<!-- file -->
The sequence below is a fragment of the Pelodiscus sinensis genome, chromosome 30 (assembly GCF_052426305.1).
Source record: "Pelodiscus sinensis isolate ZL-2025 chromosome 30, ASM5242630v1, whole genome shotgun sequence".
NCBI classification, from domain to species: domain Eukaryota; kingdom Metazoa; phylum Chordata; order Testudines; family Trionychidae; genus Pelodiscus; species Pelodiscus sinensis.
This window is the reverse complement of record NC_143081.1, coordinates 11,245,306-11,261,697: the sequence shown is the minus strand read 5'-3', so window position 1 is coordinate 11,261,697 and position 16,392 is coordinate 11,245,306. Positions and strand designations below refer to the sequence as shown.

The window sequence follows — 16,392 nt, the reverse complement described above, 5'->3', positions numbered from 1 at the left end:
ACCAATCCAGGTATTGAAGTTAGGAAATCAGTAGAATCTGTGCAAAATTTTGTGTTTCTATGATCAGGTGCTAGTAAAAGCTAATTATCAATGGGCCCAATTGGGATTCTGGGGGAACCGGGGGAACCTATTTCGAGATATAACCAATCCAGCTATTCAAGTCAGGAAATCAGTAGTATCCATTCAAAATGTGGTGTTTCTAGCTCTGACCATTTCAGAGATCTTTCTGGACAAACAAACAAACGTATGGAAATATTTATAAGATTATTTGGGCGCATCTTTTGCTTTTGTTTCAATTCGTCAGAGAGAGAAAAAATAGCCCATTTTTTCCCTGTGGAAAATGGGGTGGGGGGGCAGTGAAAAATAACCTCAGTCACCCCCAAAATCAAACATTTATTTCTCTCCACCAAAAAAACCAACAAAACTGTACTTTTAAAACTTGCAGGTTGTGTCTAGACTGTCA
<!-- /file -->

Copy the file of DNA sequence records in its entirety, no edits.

The sequence below is a fragment of the Pelodiscus sinensis genome, chromosome 30 (assembly GCF_052426305.1).
Source record: "Pelodiscus sinensis isolate ZL-2025 chromosome 30, ASM5242630v1, whole genome shotgun sequence".
NCBI classification, from domain to species: domain Eukaryota; kingdom Metazoa; phylum Chordata; order Testudines; family Trionychidae; genus Pelodiscus; species Pelodiscus sinensis.
This window is the reverse complement of record NC_143081.1, coordinates 11,245,306-11,261,697: the sequence shown is the minus strand read 5'-3', so window position 1 is coordinate 11,261,697 and position 16,392 is coordinate 11,245,306. Positions and strand designations below refer to the sequence as shown.

The window sequence follows — 16,392 nt, the reverse complement described above, 5'->3', positions numbered from 1 at the left end:
ACCAATCCAGGTATTGAAGTTAGGAAATCAGTAGAATCTGTGCAAAATTTTGTGTTTCTATGATCAGGTGCTAGTAAAAGCTAATTATCAATGGGCCCAATTGGGATTCTGGGGGAACCGGGGGAACCTATTTCGAGATATAACCAATCCAGCTATTCAAGTCAGGAAATCAGTAGTATCCATTCAAAATGTGGTGTTTCTAGCTCTGACCATTTCAGAGATCTTTCTGGACAAACAAACAAACGTATGGAAATATTTATAAGATTATTTGGGCGCATCTTTTGCTTTTGTTTCAATTCGTCAGAGAGAGAAAAAATAGCCCATTTTTTCCCTGTGGAAAATGGGGTGGGGGGGCAGTGAAAAATAACCTCAGTCACCCCCAAAATCAAACATTTATTTCTCTCCACCAAAAAAACCAACAAAACTGTACTTTTAAAACTTGCAGGTTGTGTCTAGACTGTCA